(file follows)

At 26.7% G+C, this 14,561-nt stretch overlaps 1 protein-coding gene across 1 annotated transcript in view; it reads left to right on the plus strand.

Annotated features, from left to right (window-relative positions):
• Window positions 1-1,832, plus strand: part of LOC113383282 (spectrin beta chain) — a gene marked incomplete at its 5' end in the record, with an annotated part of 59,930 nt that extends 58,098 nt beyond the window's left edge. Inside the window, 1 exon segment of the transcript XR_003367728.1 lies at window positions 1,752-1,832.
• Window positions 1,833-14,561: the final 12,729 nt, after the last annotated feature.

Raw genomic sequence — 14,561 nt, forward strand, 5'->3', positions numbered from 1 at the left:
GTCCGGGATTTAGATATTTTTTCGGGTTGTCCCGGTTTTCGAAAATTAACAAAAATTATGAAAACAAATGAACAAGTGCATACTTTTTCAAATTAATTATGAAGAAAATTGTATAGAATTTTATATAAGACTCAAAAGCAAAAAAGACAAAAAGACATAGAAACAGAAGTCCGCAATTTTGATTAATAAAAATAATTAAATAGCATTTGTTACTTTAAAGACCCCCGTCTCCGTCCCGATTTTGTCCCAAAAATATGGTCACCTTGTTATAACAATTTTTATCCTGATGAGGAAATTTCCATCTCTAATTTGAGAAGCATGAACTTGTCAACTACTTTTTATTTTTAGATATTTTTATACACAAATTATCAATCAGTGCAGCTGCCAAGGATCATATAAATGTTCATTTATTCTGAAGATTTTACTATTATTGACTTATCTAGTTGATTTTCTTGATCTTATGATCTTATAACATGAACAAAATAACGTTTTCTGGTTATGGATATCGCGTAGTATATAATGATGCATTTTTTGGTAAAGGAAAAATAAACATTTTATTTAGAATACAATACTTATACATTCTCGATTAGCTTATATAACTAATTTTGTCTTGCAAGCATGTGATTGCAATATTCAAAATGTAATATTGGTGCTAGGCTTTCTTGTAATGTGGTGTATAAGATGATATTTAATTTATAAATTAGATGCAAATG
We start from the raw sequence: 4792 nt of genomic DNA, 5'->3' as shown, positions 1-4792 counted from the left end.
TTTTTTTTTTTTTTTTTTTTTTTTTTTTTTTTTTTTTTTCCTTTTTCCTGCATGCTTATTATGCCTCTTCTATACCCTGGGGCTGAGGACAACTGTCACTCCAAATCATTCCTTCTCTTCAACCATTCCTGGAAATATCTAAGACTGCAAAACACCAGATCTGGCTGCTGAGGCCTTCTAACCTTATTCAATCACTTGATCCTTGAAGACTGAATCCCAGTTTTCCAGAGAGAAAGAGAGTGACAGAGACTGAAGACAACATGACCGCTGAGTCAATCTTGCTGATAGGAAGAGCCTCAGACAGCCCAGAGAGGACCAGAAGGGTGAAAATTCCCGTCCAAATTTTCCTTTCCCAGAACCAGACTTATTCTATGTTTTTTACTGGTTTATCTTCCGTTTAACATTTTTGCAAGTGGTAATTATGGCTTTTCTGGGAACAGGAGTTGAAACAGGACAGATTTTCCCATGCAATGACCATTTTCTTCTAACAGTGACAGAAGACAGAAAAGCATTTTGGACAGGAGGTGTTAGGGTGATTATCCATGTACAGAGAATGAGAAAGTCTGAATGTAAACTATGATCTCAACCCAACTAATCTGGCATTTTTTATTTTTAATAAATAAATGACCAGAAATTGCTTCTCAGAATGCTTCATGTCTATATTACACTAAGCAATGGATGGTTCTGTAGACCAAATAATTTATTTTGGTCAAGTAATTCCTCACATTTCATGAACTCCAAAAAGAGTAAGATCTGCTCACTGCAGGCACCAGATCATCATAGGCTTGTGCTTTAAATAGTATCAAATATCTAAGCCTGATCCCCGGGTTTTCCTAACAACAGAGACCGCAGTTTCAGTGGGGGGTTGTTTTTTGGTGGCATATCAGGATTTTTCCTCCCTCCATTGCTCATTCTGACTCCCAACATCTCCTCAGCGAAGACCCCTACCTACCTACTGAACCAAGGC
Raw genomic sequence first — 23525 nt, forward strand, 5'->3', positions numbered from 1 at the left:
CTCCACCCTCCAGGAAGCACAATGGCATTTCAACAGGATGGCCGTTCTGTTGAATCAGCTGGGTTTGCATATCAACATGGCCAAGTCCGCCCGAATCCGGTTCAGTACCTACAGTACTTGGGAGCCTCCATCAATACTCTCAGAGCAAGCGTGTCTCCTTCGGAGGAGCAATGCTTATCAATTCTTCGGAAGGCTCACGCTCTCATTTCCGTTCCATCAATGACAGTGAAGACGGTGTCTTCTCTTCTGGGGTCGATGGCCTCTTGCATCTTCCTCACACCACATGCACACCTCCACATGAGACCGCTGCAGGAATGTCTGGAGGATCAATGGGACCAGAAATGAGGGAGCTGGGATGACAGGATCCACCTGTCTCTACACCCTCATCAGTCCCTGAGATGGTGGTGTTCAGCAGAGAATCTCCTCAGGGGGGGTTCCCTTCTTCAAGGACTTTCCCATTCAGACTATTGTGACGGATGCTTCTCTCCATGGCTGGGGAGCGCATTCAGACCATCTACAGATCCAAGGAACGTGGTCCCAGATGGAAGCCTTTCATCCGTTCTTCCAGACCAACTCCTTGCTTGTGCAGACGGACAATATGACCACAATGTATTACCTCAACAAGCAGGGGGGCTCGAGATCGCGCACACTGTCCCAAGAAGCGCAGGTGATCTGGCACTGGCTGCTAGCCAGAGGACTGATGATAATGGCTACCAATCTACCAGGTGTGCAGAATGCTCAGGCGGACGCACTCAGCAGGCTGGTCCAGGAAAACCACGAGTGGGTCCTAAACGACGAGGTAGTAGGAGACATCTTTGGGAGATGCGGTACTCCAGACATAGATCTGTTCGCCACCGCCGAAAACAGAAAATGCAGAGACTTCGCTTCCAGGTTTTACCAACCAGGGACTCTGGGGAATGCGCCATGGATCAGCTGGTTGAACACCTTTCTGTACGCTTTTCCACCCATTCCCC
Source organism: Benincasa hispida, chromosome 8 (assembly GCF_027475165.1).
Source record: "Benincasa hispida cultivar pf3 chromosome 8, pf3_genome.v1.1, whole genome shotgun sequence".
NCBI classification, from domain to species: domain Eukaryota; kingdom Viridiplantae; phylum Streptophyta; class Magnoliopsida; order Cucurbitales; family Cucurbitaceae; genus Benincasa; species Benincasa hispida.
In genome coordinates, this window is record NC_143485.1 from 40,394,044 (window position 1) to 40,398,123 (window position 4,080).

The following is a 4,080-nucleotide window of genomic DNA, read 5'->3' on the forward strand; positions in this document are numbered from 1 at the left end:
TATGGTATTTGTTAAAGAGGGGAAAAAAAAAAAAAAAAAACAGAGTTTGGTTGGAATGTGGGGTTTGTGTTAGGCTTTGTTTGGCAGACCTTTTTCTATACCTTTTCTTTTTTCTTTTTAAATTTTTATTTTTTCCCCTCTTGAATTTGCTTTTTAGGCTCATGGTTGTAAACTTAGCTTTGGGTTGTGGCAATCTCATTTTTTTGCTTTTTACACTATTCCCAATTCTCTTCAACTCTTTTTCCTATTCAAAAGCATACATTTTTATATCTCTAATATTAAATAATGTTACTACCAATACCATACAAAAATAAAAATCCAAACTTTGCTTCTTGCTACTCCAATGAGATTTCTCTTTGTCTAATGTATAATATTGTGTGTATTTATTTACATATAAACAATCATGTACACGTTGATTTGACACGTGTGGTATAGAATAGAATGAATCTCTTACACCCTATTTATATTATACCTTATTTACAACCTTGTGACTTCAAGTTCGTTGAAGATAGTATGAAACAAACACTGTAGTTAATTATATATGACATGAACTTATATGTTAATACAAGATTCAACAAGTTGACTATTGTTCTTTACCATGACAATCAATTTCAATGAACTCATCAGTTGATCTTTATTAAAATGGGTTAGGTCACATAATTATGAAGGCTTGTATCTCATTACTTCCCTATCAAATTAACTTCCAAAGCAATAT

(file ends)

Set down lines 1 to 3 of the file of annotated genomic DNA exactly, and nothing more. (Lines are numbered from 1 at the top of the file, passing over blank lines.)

At 26.7% G+C, this 14,561-nt stretch overlaps 1 protein-coding gene across 1 annotated transcript in view; it reads left to right on the plus strand.

Annotated features, from left to right (window-relative positions):
• Window positions 1-1,832, plus strand: part of LOC113383282 (spectrin beta chain) — a gene marked incomplete at its 5' end in the record, with an annotated part of 59,930 nt that extends 58,098 nt beyond the window's left edge. Inside the window, 1 exon segment of the transcript XR_003367728.1 lies at window positions 1,752-1,832.